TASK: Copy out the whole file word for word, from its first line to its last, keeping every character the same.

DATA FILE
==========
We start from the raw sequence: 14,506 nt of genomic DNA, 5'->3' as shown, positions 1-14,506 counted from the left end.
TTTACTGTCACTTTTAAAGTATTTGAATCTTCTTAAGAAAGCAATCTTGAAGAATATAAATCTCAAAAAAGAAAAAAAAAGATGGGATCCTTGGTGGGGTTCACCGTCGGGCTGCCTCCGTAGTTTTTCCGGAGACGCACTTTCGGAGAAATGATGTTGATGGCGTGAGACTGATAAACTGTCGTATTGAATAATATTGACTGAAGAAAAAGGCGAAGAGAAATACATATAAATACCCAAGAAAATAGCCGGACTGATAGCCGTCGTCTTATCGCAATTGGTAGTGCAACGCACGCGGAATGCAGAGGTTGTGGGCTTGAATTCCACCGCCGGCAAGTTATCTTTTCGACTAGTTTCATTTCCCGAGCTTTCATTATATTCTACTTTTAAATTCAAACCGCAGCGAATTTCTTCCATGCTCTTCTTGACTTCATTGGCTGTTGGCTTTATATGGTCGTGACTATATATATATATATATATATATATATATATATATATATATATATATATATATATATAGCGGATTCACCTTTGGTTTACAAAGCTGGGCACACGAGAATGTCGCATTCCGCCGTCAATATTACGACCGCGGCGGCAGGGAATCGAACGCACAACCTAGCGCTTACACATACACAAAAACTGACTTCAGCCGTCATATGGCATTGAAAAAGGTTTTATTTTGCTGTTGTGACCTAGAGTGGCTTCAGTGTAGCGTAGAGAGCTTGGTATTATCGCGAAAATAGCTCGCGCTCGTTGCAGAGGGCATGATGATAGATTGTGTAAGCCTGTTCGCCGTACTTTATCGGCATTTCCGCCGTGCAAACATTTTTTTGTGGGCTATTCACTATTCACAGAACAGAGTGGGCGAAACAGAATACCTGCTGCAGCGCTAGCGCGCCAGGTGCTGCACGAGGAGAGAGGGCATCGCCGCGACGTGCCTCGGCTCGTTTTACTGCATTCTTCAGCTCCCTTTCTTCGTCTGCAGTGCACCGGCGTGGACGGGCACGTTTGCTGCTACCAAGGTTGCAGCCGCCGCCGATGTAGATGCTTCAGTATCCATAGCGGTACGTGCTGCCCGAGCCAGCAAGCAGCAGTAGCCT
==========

We start from the raw sequence: 14,506 nt of genomic DNA, 5'->3' as shown, positions 1-14,506 counted from the left end.
TTTACTGTCACTTTTAAAGTATTTGAATCTTCTTAAGAAAGCAATCTTGAAGAATATAAATCTCAAAAAAGAAAAAAAAAGATGGGATCCTTGGTGGGGTTCACCGTCGGGCTGCCTCCGTAGTTTTTCCGGAGACGCACTTTCGGAGAAATGATGTTGATGGCGTGAGACTGATAAACTGTCGTATTGAATAATATTGACTGAAGAAAAAGGCGAAGAGAAATACATATAAATACCCAAGAAAATAGCCGGACTGATAGCCGTCGTCTTATCGCAATTGGTAGTGCAACGCACGCGGAATGCAGAGGTTGTGGGCTTGAATTCCACCGCCGGCAAGTTATCTTTTCGACTAGTTTCATTTCCCGAGCTTTCATTATATTCTACTTTTAAATTCAAACCGCAGCGAATTTCTTCCATGCTCTTCTTGACTTCATTGGCTGTTGGCTTTATATGGTCGTGACTATATATATATATATATATATATATATATATATATATATATATATATATATATATATAGCGGATTCACCTTTGGTTTACAAAGCTGGGCACACGAGAATGTCGCATTCCGCCGTCAATATTACGACCGCGGCGGCAGGGAATCGAACGCACAACCTAGCGCTTACACATACACAAAAACTGACTTCAGCCGTCATATGGCATTGAAAAAGGTTTTATTTTGCTGTTGTGACCTAGAGTGGCTTCAGTGTAGCGTAGAGAGCTTGGTATTATCGCGAAAATAGCTCGCGCTCGTTGCAGAGGGCATGATGATAGATTGTGTAAGCCTGTTCGCCGTACTTTATCGGCATTTCCGCCGTGCAAACATTTTTTTGTGGGCTATTCACTATTCACAGAACAGAGTGGGCGAAACAGAATACCTGCTGCAGCGCTAGCGCGCCAGGTGCTGCACGAGGAGAGAGGGCATCGCCGCGACGTGCCTCGGCTCGTTTTACTGCATTCTTCAGCTCCCTTTCTTCGTCTGCAGTGCACCGGCGTGGACGGGCACGTTTGCTGCTACCAAGGTTGCAGCCGCCGCCGATGTAGATGCTTCAGTATCCATAGCGGTACGTGCTGCCCGAGCCAGCAAGCAGCAGTAGCCT